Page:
Following the crisis, the general tendency has been for real effective exchange rates to decline. However, the real effective exchange rate for Greece was higher in April 2013 (Index value = 101.6) than in January 2008 (Index value = 100) as the crisis was developing.
By comparison, the real effective exchange rate for Germany is now at 93.5. For the euro area overall the index is now at 91.9. Of the peripheral nations, only Ireland has seen a substantial drop in its real effective exchange rate (now at 88.7).
The rest of the so-called PIIGS have seen their real effective exchange rate fall only marginally during the austerity period. the index values as at April 2013 were staying 99.3, Portugal 98.2, and Italy 98.2.
Now consider the next graph, which compares the peripheral nations of the Eurozone with Iceland.
Of-course, the fundamental differences between the Eurozone nations and Iceland is threefold: (a) Iceland issues its own currency while the other nations use a foreign currency; (b) Iceland enjoys a floating exchange rate; (c) Iceland sets its own interest rate.
These are the differences which define whether a nation is sovereign in its own currency or not.
Modern Monetary Theory (MMT) indicates that nations that the sovereign in their own currencies will enjoy better prospects, if the government deploys the characteristics of that currency monopoly to advance public purpose in an appropriate way.
Consider the scale of the real effective exchange rate drop for Iceland compared to even Ireland. And while you’re doing that think about Greece.
The Euro nations have not succeeded in significantly increasing their competitiveness despite massive cuts. Internal devaluation is not an effective way to increase international competitiveness. The costs of such a strategy are too high and society breaks down before you get close to the goal.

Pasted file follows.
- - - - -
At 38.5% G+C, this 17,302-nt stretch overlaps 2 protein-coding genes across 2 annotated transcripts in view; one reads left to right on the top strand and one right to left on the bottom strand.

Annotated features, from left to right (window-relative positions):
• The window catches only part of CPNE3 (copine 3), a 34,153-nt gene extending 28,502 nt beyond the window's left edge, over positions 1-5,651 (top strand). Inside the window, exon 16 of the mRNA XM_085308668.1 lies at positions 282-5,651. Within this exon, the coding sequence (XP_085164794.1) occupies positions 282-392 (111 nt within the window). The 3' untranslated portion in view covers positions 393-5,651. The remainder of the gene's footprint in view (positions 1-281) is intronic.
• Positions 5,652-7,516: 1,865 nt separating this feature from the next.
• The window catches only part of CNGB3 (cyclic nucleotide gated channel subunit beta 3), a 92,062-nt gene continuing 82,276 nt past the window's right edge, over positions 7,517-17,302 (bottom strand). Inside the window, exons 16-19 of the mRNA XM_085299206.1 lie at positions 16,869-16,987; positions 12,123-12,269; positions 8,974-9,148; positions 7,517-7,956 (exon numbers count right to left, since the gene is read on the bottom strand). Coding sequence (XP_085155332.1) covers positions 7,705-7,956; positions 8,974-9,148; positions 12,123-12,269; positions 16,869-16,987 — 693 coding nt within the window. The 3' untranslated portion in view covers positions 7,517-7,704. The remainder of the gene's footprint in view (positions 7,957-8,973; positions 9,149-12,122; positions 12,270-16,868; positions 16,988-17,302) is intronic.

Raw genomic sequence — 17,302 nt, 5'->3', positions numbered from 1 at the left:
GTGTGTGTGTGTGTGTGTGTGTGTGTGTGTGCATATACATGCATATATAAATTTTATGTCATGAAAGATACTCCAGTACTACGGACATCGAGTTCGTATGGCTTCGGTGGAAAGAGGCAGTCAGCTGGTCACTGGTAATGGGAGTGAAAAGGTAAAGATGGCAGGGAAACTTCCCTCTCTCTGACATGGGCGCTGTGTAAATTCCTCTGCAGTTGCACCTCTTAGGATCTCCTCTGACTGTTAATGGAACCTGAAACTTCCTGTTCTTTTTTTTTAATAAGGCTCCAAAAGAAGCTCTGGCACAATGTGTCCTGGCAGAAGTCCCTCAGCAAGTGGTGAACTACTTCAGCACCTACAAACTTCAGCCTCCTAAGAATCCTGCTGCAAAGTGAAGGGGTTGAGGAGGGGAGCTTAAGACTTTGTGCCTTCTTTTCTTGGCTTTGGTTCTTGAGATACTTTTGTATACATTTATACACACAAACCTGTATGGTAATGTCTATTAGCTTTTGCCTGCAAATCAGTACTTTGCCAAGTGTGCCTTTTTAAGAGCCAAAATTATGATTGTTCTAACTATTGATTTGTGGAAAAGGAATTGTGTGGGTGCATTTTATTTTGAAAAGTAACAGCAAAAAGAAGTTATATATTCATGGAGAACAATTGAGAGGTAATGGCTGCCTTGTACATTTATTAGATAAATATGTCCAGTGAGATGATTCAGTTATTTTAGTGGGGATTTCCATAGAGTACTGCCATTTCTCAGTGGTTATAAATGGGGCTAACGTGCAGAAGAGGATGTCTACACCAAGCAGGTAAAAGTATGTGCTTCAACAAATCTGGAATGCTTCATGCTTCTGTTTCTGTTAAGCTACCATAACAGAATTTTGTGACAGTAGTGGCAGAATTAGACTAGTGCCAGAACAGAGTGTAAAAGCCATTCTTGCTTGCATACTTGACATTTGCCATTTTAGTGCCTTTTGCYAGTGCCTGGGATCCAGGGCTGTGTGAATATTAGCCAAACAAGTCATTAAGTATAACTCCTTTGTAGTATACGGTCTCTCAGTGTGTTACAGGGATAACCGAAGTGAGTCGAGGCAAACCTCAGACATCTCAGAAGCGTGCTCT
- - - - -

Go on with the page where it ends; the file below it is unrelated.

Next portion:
For Iceland, the work has been done by the exchange rate moving. Less painful and more effective.
The depreciation in Iceland created a major change in the trade sector. Their exports became much cheaper and demand grew rapidly at the same time as import demand fell because of the rise in prices in the newly restored local currency.
For analysis of how Argentina allowed its exchange rate to drop significantly in 2002, please read my blog – A Greek exit would not cause havoc – for more discussion on this point.
Note that the real effective exchange rate in Iceland evened out after its initial plunge. That is a common pattern. After an initial plunge, the nominal exchange rate stabilises as growth returns.
While the dogma is that a nation that cuts its wages will improve competitiveness is rife, the reality is clearly different.
The problem is that if a nation attempts to improve its international competitiveness by cutting nominal wages in order to reduce real wages and, in turn, unit labour costs it not only undermines aggregate demand but also may damage its productivity performance.
If, for example, workforce morale falls as a result of cuts to nominal wages, it is likely that industrial sabotage and absenteeism will rise, undermining labour productivity.
Further, overall business investment is likely to fall in response in reaction to the extended period of recession and wage cuts, which erodes future productivity growth. Thus there is no guarantee that this sort of strategy will lead to a significant fall in unit labour costs.
There is robust research evidence to support the notion that by paying high wages and offering workers secure employment, firms reap the benefits of higher productivity and the nation sees improvements in its international competitive as a result.
No-one is denying that economies such as the Greek economy have structural issues which bias them to higher inflation.
The point is clear that these problems are never going to be solved more quickly by impoverishing the nation. A freely floating exchange rate (which means exit from the Euro) will be a more effective way of attenuating the imbalances that have emerged between northern and southern Europe with respect to trade.
However, the real bonus that an exit would bring is that nations such as Greece can then unambiguously concentrate on a domestic growth strategy and put an end to its recession.
But in terms of the two promises – Ricardian growth responses and net export bonanza via increased competitiveness – neither have been delivered and we have enough data to conclude that categorically.
I have a long flight to catch – so ….
That is enough for today!
(c) Copyright 2012 Bill Mitchell. All Rights Reserved.